verb (used without object), cruised, cruis·ing.
verb (used with object), cruised, cruis·ing.
- to move slowly through or visit (a street, park, bar, etc.) in search of a sexual partner.
- to make sexual overtures to; attempt to arouse the sexual interest of.
Origin of cruise
Related Words for cruisejourney, jaunt, sailing, navigate, travel, drift, coast, go, meander, crossing, voyage, sail, fare, proceed, repair, wend, hie, pass, gad, boat
Examples from the Web for cruise
Contemporary Examples of cruise
These skills are particularly needed when, as in the case of the AirAsia flight, the airplane is at cruise altitude.Did Bad Weather Bring Down AirAsia 8501?
December 29, 2014
Nerd Cruise By Adam Rogers, Wired What 800 Nerds on a Cruise Ship Taught Me About Life, the Universe, and Snorkeling.The Daily Beast’s Best Longreads, Dec 22-28, 2014
December 28, 2014
He told the court he called the retired captain to see exactly where he lived so he knew when to sound the cruise ship horn.The Costa Concordia’s Randy Reckless Captain Takes the Stand
Barbie Latza Nadeau
December 2, 2014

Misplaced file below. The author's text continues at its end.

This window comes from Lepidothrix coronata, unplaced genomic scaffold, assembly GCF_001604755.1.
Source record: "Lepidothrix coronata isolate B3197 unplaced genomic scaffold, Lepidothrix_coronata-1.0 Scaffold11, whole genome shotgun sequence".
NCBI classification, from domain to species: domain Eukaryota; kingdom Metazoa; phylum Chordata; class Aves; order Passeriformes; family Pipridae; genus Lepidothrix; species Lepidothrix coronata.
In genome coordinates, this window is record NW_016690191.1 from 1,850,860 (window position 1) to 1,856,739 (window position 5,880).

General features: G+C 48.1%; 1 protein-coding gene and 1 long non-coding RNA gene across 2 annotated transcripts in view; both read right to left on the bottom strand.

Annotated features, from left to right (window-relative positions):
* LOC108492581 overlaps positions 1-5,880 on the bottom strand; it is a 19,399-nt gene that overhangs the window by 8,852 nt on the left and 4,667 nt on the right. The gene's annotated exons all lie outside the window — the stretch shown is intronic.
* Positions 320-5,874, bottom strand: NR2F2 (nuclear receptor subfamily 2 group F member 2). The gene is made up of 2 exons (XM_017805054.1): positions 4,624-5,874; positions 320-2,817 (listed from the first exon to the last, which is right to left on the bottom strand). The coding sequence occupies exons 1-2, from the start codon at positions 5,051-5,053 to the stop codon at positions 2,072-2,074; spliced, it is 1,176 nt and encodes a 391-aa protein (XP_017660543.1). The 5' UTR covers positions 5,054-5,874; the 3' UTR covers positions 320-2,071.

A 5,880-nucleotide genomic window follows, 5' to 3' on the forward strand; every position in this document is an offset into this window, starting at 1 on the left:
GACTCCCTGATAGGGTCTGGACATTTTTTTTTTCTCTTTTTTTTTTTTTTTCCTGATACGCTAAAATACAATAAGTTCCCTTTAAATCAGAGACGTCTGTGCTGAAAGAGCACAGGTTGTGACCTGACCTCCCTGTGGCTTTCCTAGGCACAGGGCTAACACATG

More than 150 passengers on a California cruise ship came down with norovirus, continuing a trend that happens every year.
It also has a close association with cruises and cruise ships.
Historical Examples of cruise
I believe the whole crew of the Delaware was sorry when the cruise was up.
I volunteered to go one cruise in the Warren, under Mr. Byrne.
I had got to be first-captain of the forecastle, a berth I held to the end of the cruise.
While in the hospital, the frigate made a cruise, leaving me ashore.
I and some other boys are planning to go off on a cruise next summer.
Word Origin for cruise
1650s, from Dutch kruisen "to cross, sail to and fro," from kruis "cross," from Latin crux; cf. the sense evolution in cognate cross (v.). Related: Cruised; cruising. As a noun from 1706.